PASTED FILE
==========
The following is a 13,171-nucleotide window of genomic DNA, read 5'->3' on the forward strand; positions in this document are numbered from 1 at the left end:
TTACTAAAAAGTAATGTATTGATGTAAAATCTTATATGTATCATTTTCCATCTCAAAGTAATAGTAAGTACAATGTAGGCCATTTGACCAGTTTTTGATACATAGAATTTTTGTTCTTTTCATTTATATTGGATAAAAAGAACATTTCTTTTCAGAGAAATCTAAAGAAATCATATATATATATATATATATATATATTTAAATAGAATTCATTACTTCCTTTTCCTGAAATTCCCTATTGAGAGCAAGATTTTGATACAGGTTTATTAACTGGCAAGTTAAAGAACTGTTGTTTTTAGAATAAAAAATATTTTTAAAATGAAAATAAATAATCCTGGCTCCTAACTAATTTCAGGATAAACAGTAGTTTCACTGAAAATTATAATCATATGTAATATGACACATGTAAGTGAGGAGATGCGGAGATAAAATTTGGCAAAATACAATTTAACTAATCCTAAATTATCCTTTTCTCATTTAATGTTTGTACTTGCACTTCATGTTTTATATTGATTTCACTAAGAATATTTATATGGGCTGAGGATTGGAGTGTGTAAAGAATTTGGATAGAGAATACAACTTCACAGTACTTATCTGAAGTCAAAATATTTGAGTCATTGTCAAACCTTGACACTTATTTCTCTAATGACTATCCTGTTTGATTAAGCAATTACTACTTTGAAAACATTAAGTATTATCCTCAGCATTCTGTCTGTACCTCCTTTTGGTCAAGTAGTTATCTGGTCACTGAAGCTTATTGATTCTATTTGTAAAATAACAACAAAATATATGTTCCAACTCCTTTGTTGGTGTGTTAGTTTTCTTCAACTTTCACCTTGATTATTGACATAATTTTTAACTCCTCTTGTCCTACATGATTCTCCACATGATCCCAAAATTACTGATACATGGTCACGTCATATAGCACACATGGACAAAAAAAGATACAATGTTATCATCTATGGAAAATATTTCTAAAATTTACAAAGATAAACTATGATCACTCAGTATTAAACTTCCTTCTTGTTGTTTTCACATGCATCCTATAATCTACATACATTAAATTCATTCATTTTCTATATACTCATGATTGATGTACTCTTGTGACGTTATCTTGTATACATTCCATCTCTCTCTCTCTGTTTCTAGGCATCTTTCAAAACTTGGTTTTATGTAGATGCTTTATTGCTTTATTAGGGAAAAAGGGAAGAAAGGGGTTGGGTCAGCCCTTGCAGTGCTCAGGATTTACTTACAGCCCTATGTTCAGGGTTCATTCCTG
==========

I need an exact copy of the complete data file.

The following is a 13,171-nucleotide window of genomic DNA, read 5'->3' on the forward strand; positions in this document are numbered from 1 at the left end:
TTACTAAAAAGTAATGTATTGATGTAAAATCTTATATGTATCATTTTCCATCTCAAAGTAATAGTAAGTACAATGTAGGCCATTTGACCAGTTTTTGATACATAGAATTTTTGTTCTTTTCATTTATATTGGATAAAAAGAACATTTCTTTTCAGAGAAATCTAAAGAAATCATATATATATATATATATATATATATTTAAATAGAATTCATTACTTCCTTTTCCTGAAATTCCCTATTGAGAGCAAGATTTTGATACAGGTTTATTAACTGGCAAGTTAAAGAACTGTTGTTTTTAGAATAAAAAATATTTTTAAAATGAAAATAAATAATCCTGGCTCCTAACTAATTTCAGGATAAACAGTAGTTTCACTGAAAATTATAATCATATGTAATATGACACATGTAAGTGAGGAGATGCGGAGATAAAATTTGGCAAAATACAATTTAACTAATCCTAAATTATCCTTTTCTCATTTAATGTTTGTACTTGCACTTCATGTTTTATATTGATTTCACTAAGAATATTTATATGGGCTGAGGATTGGAGTGTGTAAAGAATTTGGATAGAGAATACAACTTCACAGTACTTATCTGAAGTCAAAATATTTGAGTCATTGTCAAACCTTGACACTTATTTCTCTAATGACTATCCTGTTTGATTAAGCAATTACTACTTTGAAAACATTAAGTATTATCCTCAGCATTCTGTCTGTACCTCCTTTTGGTCAAGTAGTTATCTGGTCACTGAAGCTTATTGATTCTATTTGTAAAATAACAACAAAATATATGTTCCAACTCCTTTGTTGGTGTGTTAGTTTTCTTCAACTTTCACCTTGATTATTGACATAATTTTTAACTCCTCTTGTCCTACATGATTCTCCACATGATCCCAAAATTACTGATACATGGTCACGTCATATAGCACACATGGACAAAAAAAGATACAATGTTATCATCTATGGAAAATATTTCTAAAATTTACAAAGATAAACTATGATCACTCAGTATTAAACTTCCTTCTTGTTGTTTTCACATGCATCCTATAATCTACATACATTAAATTCATTCATTTTCTATATACTCATGATTGATGTACTCTTGTGACGTTATCTTGTATACATTCCATCTCTCTCTCTCTGTTTCTAGGCATCTTTCAAAACTTGGTTTTATGTAGATGCTTTATTGCTTTATTAGGGAAAAAGGGAAGAAAGGGGTTGGGTCAGCCCTTGCAGTGCTCAGGATTTACTTACAGCCCTATGTTCAGGGTTCATTCCTG